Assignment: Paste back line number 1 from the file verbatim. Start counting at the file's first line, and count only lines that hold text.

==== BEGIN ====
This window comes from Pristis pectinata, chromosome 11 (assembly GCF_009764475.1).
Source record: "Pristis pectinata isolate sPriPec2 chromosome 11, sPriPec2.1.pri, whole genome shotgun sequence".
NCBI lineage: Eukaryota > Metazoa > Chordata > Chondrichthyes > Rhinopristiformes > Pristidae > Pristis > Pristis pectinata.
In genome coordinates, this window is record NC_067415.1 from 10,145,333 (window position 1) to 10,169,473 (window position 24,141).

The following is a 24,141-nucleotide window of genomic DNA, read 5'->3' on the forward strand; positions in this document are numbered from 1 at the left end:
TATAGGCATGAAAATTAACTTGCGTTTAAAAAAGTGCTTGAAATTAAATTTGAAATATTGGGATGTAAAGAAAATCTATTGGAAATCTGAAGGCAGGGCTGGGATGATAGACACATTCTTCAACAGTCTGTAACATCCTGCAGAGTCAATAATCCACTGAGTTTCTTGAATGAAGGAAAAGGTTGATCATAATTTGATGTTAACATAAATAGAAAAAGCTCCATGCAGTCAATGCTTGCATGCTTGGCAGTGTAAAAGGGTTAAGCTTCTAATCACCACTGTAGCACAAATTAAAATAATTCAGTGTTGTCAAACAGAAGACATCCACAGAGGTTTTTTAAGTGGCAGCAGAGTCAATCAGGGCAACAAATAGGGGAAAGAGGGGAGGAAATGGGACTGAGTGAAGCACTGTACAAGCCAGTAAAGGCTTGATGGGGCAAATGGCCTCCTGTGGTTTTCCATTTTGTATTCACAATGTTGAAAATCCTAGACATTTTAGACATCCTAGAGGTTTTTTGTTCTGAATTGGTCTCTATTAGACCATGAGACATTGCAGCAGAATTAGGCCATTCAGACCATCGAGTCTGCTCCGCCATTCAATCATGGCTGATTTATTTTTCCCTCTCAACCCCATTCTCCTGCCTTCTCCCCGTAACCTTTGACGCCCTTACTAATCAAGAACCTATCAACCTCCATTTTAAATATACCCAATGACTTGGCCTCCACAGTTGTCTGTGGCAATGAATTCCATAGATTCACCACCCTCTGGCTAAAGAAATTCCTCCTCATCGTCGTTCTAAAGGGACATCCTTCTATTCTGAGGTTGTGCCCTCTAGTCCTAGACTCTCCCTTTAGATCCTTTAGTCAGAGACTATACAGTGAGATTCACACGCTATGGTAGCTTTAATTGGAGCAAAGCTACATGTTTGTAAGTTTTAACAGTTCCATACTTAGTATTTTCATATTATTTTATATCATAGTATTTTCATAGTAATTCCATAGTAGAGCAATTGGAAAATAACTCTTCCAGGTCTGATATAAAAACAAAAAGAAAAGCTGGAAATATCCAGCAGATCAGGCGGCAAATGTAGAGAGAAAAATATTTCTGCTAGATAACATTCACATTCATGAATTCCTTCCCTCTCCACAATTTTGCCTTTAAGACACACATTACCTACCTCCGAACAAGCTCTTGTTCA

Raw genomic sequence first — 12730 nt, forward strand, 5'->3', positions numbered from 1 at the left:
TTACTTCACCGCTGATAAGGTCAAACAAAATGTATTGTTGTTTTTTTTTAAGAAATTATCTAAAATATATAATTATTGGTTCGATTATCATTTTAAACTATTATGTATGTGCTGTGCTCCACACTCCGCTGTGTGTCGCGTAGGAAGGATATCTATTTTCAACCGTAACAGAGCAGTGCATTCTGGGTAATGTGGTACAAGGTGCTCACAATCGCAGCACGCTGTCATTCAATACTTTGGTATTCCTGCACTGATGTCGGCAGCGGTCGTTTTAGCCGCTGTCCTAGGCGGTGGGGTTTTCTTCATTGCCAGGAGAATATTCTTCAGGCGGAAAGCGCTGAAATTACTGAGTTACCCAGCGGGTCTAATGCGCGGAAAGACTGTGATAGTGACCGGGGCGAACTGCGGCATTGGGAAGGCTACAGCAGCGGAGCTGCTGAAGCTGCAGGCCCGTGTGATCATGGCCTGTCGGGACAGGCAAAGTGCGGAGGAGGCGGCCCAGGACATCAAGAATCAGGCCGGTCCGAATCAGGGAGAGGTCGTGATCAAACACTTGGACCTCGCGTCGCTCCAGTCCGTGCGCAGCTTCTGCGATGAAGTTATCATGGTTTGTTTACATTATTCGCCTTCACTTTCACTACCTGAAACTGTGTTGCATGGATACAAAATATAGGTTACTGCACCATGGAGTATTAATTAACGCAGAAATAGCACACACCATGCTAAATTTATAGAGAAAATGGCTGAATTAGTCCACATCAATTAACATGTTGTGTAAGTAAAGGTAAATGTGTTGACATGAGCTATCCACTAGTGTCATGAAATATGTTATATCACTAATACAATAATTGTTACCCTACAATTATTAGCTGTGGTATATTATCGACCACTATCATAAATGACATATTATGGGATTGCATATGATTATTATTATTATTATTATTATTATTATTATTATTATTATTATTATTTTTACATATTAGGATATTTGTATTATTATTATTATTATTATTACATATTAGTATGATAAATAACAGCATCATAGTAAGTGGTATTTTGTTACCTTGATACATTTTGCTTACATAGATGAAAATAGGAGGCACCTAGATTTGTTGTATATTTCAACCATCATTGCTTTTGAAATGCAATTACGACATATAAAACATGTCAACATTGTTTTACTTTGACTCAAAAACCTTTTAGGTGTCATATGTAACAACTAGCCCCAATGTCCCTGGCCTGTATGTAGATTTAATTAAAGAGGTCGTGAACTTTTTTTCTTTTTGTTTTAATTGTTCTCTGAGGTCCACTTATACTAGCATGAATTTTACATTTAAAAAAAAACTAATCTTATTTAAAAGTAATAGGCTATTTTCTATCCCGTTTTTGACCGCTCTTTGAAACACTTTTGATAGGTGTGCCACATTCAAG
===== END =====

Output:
This window comes from Pristis pectinata, chromosome 11 (assembly GCF_009764475.1).